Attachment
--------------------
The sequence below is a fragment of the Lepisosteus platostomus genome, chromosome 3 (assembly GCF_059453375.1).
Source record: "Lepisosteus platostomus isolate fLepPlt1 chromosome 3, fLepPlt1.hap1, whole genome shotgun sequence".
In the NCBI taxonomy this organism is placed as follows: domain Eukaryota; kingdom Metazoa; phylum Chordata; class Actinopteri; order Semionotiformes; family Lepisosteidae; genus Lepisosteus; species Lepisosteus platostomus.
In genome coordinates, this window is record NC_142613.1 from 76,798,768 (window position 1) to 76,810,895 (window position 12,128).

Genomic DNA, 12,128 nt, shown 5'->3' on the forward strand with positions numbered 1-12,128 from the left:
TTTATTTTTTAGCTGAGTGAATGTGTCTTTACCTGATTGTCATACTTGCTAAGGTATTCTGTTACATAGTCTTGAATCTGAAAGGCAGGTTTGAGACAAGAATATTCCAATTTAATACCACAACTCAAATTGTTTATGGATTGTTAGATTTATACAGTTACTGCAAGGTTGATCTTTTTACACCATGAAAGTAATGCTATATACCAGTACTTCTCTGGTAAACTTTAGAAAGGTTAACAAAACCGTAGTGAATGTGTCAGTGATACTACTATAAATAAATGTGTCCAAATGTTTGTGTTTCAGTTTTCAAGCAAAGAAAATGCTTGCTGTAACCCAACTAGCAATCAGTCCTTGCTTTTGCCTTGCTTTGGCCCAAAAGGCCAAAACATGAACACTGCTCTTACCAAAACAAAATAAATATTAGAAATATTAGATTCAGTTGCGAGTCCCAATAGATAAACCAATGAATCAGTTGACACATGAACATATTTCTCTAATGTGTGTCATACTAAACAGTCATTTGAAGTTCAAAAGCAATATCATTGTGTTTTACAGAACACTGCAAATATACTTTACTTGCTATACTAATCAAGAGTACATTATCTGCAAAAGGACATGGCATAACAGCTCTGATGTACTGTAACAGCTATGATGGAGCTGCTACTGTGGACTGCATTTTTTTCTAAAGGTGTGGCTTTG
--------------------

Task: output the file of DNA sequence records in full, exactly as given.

The sequence below is a fragment of the Lepisosteus platostomus genome, chromosome 3 (assembly GCF_059453375.1).
Source record: "Lepisosteus platostomus isolate fLepPlt1 chromosome 3, fLepPlt1.hap1, whole genome shotgun sequence".
In the NCBI taxonomy this organism is placed as follows: domain Eukaryota; kingdom Metazoa; phylum Chordata; class Actinopteri; order Semionotiformes; family Lepisosteidae; genus Lepisosteus; species Lepisosteus platostomus.
In genome coordinates, this window is record NC_142613.1 from 76,798,768 (window position 1) to 76,810,895 (window position 12,128).

Genomic DNA, 12,128 nt, shown 5'->3' on the forward strand with positions numbered 1-12,128 from the left:
TTTATTTTTTAGCTGAGTGAATGTGTCTTTACCTGATTGTCATACTTGCTAAGGTATTCTGTTACATAGTCTTGAATCTGAAAGGCAGGTTTGAGACAAGAATATTCCAATTTAATACCACAACTCAAATTGTTTATGGATTGTTAGATTTATACAGTTACTGCAAGGTTGATCTTTTTACACCATGAAAGTAATGCTATATACCAGTACTTCTCTGGTAAACTTTAGAAAGGTTAACAAAACCGTAGTGAATGTGTCAGTGATACTACTATAAATAAATGTGTCCAAATGTTTGTGTTTCAGTTTTCAAGCAAAGAAAATGCTTGCTGTAACCCAACTAGCAATCAGTCCTTGCTTTTGCCTTGCTTTGGCCCAAAAGGCCAAAACATGAACACTGCTCTTACCAAAACAAAATAAATATTAGAAATATTAGATTCAGTTGCGAGTCCCAATAGATAAACCAATGAATCAGTTGACACATGAACATATTTCTCTAATGTGTGTCATACTAAACAGTCATTTGAAGTTCAAAAGCAATATCATTGTGTTTTACAGAACACTGCAAATATACTTTACTTGCTATACTAATCAAGAGTACATTATCTGCAAAAGGACATGGCATAACAGCTCTGATGTACTGTAACAGCTATGATGGAGCTGCTACTGTGGACTGCATTTTTTTCTAAAGGTGTGGCTTTG